2. In 2009 the German Advisory Council on Climate Change (WBGU) determined that for a 75% chance of avoiding a 2 degree C temperature rise, the World must pollute less than 600 Gt CO2 between 2010 and essentially zero emissions in 2050. Unfortunately Australia (through disproportionately huge annual fossil fuel burning and exports) and Belize (through disproportionately huge annual deforestation) have already used up their "share" of this terminal greenhouse gas (GHG) budget. Some examples below of how many years left relative to 2010 before each country exceeds its "fair share" of atmospheric GHG pollution: Belize (0.8 years), Qatar (1.3), Guyana (1.4), Malaysia (1.9), United Arab Emirates (2.0), Kuwait (2.4), Papua New Guinea (2.5), Brunei (2.8), Australia (2.8; 1.1 if including its huge GHG Exports) ... Maldives (37.9), Kyrgyzstan (37.9), Burkina Faso (37.9), India (40.1), Cook Islands (40.1), Bhutan (42.4), Yemen (45.1), Tajikistan (45.1), Mozambique (45.1), Rwanda (45.1), Burundi (45.1), Lesotho (48.1), Swaziland (48.1). Australia had already used up its "fair share" by mid-2011 and is now stealing the entitlement of other countries (see Gideon Polya, "Shocking analysis by country of years left to zero emissions", Green Blog, 1 August 2011:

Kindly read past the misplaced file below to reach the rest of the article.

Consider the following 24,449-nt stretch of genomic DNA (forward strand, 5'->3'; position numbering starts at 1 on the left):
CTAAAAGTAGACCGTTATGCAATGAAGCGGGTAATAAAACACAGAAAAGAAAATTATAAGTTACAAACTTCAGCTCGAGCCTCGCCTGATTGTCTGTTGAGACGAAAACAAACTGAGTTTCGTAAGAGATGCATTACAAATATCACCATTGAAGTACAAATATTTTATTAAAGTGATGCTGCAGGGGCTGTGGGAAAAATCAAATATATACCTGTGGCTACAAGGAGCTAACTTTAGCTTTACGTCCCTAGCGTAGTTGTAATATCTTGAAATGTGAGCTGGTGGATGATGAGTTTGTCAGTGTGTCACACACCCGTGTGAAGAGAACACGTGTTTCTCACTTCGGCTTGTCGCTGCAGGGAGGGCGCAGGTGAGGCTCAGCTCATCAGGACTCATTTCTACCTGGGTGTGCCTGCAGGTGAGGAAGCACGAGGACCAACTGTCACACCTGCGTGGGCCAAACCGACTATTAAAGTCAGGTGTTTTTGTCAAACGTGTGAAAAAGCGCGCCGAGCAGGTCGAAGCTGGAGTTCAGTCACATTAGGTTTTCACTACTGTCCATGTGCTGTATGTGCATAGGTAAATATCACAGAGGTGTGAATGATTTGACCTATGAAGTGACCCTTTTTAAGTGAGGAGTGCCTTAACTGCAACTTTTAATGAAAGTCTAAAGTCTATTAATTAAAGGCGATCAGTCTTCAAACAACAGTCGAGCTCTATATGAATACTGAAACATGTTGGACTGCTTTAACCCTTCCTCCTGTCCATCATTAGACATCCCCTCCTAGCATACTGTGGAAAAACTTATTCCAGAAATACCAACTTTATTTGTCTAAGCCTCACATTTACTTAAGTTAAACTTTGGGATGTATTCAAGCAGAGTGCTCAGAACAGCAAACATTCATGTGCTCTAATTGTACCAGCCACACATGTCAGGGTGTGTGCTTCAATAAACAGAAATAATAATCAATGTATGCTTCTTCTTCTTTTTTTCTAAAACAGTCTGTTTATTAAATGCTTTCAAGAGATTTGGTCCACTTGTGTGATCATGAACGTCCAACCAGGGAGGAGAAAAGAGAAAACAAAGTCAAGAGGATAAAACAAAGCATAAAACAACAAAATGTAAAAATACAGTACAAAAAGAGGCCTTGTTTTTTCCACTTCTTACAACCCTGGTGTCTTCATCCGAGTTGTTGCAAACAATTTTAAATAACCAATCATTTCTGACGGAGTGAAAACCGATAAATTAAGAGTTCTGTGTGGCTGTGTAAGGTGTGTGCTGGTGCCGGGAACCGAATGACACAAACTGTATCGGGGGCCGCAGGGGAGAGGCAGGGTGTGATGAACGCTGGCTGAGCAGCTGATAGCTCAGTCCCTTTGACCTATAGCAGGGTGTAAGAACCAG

3. Just as EU Creditor nations seek to reign in Debtor nations in an ongoing financial crisis, so Climate Creditor countries should act in the worsening climate crisis to reign in Climate Debtor countries of which the worst is the US with a Net Climate Debt of $9.7 trillion based on a price of US$100 per tonne CO2. In sharp contrast to the US , India and China have Net Climate Credits of $6.5 trillion and $2.3 trillion, respectively. In terms of Net Per Capita Carbon Debt (US$ per person) of Climate Debtor countries, ranks 4th in the world: United Kingdom (33,307), United States (31,035), Germany (27,856), Australia (23,900 or 24,265 if including the effect of its huge GHG Exports on its Climate Credits), Russia (17,529), Canada (15,560) (see Gideon Polya, "Shocking analysis by country of Climate Debt of greenhouse gas polluters", Bellaciao, 14 December 2011: ; also see "Climate Debt, Climate Credit":

Rational risk management that is crucial for societal safety requires accurate reportage. The taxpayer-funded ABC (Australia's equivalent of the UK BBC) must be condemned for incorrect reportage and lying by omission over many serious matters of which climate change action is the most serious (see "ABC Censorship":